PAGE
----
Monday, October 13, 2008

Discovery "Investigations X": Could UFO's be really dangerous?

There have been several television coverages of the Stephenville, TX ufo sightings (on the TV blog), the Discovery Channel “Investigation X” film (link (one hour) tonight of incidents in Stephenville, Southwick MA, and Kokomo IN is perhaps a little bit more alarming. It at least raises the question of just how our whole culture would react if there were an unmistakable extraterrestrial-source landing with real damage or casualties. A bit of “The 4400” perhaps? Just conceivably, we could be wrong. Somehow, there could be a wormhole way to get past the physics of the speed of light and the geological epochs of time. Maybe somebody has noticed us. Maybe they are even from our own future.

The show did reconstruct the spectacular sightings, with banks of lights splitting, over Stephenville, with the Erath County courthouse. There was analysis of the way the fighter jets from Carswell scrambled.

In Southwick, in March 2008, a young woman made a camcorder recording of the lights. Shortly thereafter, there was a similar series in Kokomo, IN, north of Indianapolis (I’ve driven through it only once, in 1970). A young man named Justin Cronkhite made some sensational footage that makes the object look like a raimbow-colored airborne jellyfish, even moreso that the Southwick film. A local filmmaker named J. D. Puterbaugh also made similar video. A sonic boom occurred when fighter jets scrambled. That is against Air National Guard policy, and subsequent experiments at Wichita State University showed that a disk-like object can generate an even larger boom than a conventional fighter jet. The sonic boom came very close to damaging homes below, which is a very unusual incident. It was nearly, at least, a "micro-disaster" for the History Channel as well as Discovery.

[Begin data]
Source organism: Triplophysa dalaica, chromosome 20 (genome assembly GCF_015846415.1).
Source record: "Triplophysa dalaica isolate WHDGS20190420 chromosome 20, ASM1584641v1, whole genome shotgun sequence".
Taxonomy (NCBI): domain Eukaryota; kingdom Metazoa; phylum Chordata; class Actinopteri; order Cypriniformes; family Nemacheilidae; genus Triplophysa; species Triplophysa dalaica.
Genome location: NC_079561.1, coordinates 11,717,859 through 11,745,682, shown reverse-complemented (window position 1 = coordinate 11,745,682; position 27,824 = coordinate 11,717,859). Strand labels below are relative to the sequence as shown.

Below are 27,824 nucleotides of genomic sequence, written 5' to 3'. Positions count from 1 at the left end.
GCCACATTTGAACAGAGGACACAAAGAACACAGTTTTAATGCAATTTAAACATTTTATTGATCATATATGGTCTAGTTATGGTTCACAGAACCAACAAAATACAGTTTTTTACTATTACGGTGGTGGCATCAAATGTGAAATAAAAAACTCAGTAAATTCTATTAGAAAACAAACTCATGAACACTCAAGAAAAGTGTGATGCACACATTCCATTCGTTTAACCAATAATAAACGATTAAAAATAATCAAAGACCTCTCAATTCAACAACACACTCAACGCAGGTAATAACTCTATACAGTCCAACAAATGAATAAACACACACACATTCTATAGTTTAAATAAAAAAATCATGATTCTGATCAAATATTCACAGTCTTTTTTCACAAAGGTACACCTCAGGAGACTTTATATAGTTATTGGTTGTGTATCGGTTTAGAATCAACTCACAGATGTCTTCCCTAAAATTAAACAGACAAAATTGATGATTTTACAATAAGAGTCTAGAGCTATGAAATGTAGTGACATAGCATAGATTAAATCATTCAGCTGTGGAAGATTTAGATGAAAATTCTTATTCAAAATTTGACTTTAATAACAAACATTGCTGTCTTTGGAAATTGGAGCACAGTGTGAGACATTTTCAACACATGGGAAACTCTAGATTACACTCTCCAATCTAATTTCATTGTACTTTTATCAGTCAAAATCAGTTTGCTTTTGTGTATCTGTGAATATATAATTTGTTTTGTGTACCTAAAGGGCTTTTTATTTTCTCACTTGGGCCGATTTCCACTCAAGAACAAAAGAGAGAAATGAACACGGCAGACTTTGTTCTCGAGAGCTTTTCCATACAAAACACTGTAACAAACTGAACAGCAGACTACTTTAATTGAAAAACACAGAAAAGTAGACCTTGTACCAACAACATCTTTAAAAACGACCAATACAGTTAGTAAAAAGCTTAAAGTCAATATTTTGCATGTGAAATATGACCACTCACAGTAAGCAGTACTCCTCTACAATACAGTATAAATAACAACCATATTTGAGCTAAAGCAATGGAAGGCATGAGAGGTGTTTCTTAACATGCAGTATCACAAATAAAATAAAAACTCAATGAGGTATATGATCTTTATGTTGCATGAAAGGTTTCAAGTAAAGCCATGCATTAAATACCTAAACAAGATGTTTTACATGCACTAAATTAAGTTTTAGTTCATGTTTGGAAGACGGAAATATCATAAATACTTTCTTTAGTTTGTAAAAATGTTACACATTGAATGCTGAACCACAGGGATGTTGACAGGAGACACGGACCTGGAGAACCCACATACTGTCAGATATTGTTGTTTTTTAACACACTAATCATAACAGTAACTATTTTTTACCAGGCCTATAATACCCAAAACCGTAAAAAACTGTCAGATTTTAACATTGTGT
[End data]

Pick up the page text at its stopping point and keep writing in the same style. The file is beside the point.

In April 1978 I saw a blinking red and green object in the night desert sky east of Tonopah, AZ (west of Phoenix on I-10) that resembled one of Justin Cronkhite’s photos. That still sticks in my mind.

Another filmmaker photographed commercial jets and helicopters around LAX airport and compared the patterns to the films from Massachusetts and Indiana. He does not believe that the amateur video could have come from known aircraft.

In 2003, when I was in the screenwriting group in Minneapolis, I had a dream where a rocky craft slowly lands near a suburban subdivision of a southwestern city (like Dallas) at night. An electromagnetic pulse happened in the dream over the area. The craft sits on the ground for about fifteen minutes and then slowly rises and leaves after a few people board it. Then, in the dream, the people in the suburban subdivision are all in a zombie-like, hypnotic trance that they do not come out of. The dream was like a horror film from Sony Screen Gems. So, next, in this imaginary movie, viewed by one, the media and the president and stock market the next day have to deal with incontrovertible evidence of abductions (people missing) and actual medical casualties and EMP damage. This sounds like a nice little movie. It just needs, besides a beginning and middle, a logical end.